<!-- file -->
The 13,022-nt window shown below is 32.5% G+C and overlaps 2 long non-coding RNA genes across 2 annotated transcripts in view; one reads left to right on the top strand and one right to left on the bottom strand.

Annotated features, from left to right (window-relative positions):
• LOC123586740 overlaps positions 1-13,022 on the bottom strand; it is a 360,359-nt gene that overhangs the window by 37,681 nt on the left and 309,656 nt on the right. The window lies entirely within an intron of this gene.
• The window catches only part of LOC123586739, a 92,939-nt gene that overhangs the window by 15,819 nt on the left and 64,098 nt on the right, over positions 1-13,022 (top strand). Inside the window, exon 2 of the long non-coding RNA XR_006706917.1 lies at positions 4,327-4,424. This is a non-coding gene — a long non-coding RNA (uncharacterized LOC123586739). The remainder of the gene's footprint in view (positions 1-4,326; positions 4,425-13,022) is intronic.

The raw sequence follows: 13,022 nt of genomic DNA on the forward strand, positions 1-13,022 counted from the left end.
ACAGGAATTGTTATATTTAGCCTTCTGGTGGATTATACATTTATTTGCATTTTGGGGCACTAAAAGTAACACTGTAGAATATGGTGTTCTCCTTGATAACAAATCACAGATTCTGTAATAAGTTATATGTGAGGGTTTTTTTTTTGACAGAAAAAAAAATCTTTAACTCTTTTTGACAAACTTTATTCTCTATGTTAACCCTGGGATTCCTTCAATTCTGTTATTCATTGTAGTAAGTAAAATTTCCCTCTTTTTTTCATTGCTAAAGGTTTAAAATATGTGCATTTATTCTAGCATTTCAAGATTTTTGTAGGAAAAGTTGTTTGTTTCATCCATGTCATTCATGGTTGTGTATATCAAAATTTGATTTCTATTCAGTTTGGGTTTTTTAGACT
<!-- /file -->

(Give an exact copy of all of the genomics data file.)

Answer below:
The 13,022-nt window shown below is 32.5% G+C and overlaps 2 long non-coding RNA genes across 2 annotated transcripts in view; one reads left to right on the top strand and one right to left on the bottom strand.

Annotated features, from left to right (window-relative positions):
• LOC123586740 overlaps positions 1-13,022 on the bottom strand; it is a 360,359-nt gene that overhangs the window by 37,681 nt on the left and 309,656 nt on the right. The window lies entirely within an intron of this gene.
• The window catches only part of LOC123586739, a 92,939-nt gene that overhangs the window by 15,819 nt on the left and 64,098 nt on the right, over positions 1-13,022 (top strand). Inside the window, exon 2 of the long non-coding RNA XR_006706917.1 lies at positions 4,327-4,424. This is a non-coding gene — a long non-coding RNA (uncharacterized LOC123586739). The remainder of the gene's footprint in view (positions 1-4,326; positions 4,425-13,022) is intronic.

The raw sequence follows: 13,022 nt of genomic DNA on the forward strand, positions 1-13,022 counted from the left end.
ACAGGAATTGTTATATTTAGCCTTCTGGTGGATTATACATTTATTTGCATTTTGGGGCACTAAAAGTAACACTGTAGAATATGGTGTTCTCCTTGATAACAAATCACAGATTCTGTAATAAGTTATATGTGAGGGTTTTTTTTTTGACAGAAAAAAAAATCTTTAACTCTTTTTGACAAACTTTATTCTCTATGTTAACCCTGGGATTCCTTCAATTCTGTTATTCATTGTAGTAAGTAAAATTTCCCTCTTTTTTTCATTGCTAAAGGTTTAAAATATGTGCATTTATTCTAGCATTTCAAGATTTTTGTAGGAAAAGTTGTTTGTTTCATCCATGTCATTCATGGTTGTGTATATCAAAATTTGATTTCTATTCAGTTTGGGTTTTTTAGACT